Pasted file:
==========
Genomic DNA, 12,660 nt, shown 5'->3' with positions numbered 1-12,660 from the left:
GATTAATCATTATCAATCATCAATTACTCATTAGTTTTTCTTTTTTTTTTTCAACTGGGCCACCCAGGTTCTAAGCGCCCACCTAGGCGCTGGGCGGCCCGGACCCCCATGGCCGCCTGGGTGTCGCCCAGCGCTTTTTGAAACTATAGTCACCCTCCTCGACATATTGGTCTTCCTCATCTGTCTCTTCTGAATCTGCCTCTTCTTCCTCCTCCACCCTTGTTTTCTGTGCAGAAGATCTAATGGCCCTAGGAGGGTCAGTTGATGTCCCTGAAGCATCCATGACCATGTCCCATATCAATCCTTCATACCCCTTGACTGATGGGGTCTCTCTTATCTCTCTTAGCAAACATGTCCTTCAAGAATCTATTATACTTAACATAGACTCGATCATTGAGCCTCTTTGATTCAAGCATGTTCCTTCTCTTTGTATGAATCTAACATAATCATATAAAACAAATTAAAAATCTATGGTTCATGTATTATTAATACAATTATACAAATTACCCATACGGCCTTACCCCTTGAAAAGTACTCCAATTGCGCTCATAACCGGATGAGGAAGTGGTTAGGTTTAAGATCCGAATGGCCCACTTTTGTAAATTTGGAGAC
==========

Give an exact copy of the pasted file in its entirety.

Genomic DNA, 12,660 nt, shown 5'->3' with positions numbered 1-12,660 from the left:
GATTAATCATTATCAATCATCAATTACTCATTAGTTTTTCTTTTTTTTTTTCAACTGGGCCACCCAGGTTCTAAGCGCCCACCTAGGCGCTGGGCGGCCCGGACCCCCATGGCCGCCTGGGTGTCGCCCAGCGCTTTTTGAAACTATAGTCACCCTCCTCGACATATTGGTCTTCCTCATCTGTCTCTTCTGAATCTGCCTCTTCTTCCTCCTCCACCCTTGTTTTCTGTGCAGAAGATCTAATGGCCCTAGGAGGGTCAGTTGATGTCCCTGAAGCATCCATGACCATGTCCCATATCAATCCTTCATACCCCTTGACTGATGGGGTCTCTCTTATCTCTCTTAGCAAACATGTCCTTCAAGAATCTATTATACTTAACATAGACTCGATCATTGAGCCTCTTTGATTCAAGCATGTTCCTTCTCTTTGTATGAATCTAACATAATCATATAAAACAAATTAAAAATCTATGGTTCATGTATTATTAATACAATTATACAAATTACCCATACGGCCTTACCCCTTGAAAAGTACTCCAATTGCGCTCATAACCGGATGAGGAAGTGGTTAGGTTTAAGATCCGAATGGCCCACTTTTGTAAATTTGGAGAC